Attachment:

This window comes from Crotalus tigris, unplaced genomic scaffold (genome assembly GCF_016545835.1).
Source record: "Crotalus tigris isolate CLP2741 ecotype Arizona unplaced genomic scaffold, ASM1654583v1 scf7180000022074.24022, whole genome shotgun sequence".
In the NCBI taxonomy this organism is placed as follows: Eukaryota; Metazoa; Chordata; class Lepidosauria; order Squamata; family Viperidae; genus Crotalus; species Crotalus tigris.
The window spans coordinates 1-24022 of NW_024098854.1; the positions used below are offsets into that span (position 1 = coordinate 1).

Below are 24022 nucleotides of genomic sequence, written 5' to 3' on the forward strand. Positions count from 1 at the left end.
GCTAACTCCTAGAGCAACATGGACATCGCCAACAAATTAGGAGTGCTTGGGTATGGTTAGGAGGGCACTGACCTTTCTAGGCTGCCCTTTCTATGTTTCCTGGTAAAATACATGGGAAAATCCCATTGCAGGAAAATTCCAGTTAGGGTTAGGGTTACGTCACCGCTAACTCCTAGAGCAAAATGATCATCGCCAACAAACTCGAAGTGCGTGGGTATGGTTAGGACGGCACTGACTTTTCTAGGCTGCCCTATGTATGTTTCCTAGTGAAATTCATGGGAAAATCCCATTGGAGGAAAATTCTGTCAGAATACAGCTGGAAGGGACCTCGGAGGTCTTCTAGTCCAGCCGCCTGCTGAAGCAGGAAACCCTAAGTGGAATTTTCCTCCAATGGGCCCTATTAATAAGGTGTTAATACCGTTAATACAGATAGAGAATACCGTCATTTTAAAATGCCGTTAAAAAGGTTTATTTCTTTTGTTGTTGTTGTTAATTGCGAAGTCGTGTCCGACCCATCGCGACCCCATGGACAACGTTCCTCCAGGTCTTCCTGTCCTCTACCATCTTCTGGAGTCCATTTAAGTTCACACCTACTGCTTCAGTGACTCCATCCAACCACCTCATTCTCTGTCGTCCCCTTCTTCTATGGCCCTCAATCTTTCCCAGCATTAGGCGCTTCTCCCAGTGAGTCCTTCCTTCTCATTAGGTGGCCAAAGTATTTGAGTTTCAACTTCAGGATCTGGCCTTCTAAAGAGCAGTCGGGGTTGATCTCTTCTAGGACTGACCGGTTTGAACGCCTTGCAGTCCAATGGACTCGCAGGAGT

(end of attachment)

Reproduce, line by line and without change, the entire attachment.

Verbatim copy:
This window comes from Crotalus tigris, unplaced genomic scaffold (genome assembly GCF_016545835.1).
Source record: "Crotalus tigris isolate CLP2741 ecotype Arizona unplaced genomic scaffold, ASM1654583v1 scf7180000022074.24022, whole genome shotgun sequence".
In the NCBI taxonomy this organism is placed as follows: Eukaryota; Metazoa; Chordata; class Lepidosauria; order Squamata; family Viperidae; genus Crotalus; species Crotalus tigris.
The window spans coordinates 1-24022 of NW_024098854.1; the positions used below are offsets into that span (position 1 = coordinate 1).

Below are 24022 nucleotides of genomic sequence, written 5' to 3' on the forward strand. Positions count from 1 at the left end.
GCTAACTCCTAGAGCAACATGGACATCGCCAACAAATTAGGAGTGCTTGGGTATGGTTAGGAGGGCACTGACCTTTCTAGGCTGCCCTTTCTATGTTTCCTGGTAAAATACATGGGAAAATCCCATTGCAGGAAAATTCCAGTTAGGGTTAGGGTTACGTCACCGCTAACTCCTAGAGCAAAATGATCATCGCCAACAAACTCGAAGTGCGTGGGTATGGTTAGGACGGCACTGACTTTTCTAGGCTGCCCTATGTATGTTTCCTAGTGAAATTCATGGGAAAATCCCATTGGAGGAAAATTCTGTCAGAATACAGCTGGAAGGGACCTCGGAGGTCTTCTAGTCCAGCCGCCTGCTGAAGCAGGAAACCCTAAGTGGAATTTTCCTCCAATGGGCCCTATTAATAAGGTGTTAATACCGTTAATACAGATAGAGAATACCGTCATTTTAAAATGCCGTTAAAAAGGTTTATTTCTTTTGTTGTTGTTGTTAATTGCGAAGTCGTGTCCGACCCATCGCGACCCCATGGACAACGTTCCTCCAGGTCTTCCTGTCCTCTACCATCTTCTGGAGTCCATTTAAGTTCACACCTACTGCTTCAGTGACTCCATCCAACCACCTCATTCTCTGTCGTCCCCTTCTTCTATGGCCCTCAATCTTTCCCAGCATTAGGCGCTTCTCCCAGTGAGTCCTTCCTTCTCATTAGGTGGCCAAAGTATTTGAGTTTCAACTTCAGGATCTGGCCTTCTAAAGAGCAGTCGGGGTTGATCTCTTCTAGGACTGACCGGTTTGAACGCCTTGCAGTCCAATGGACTCGCAGGAGT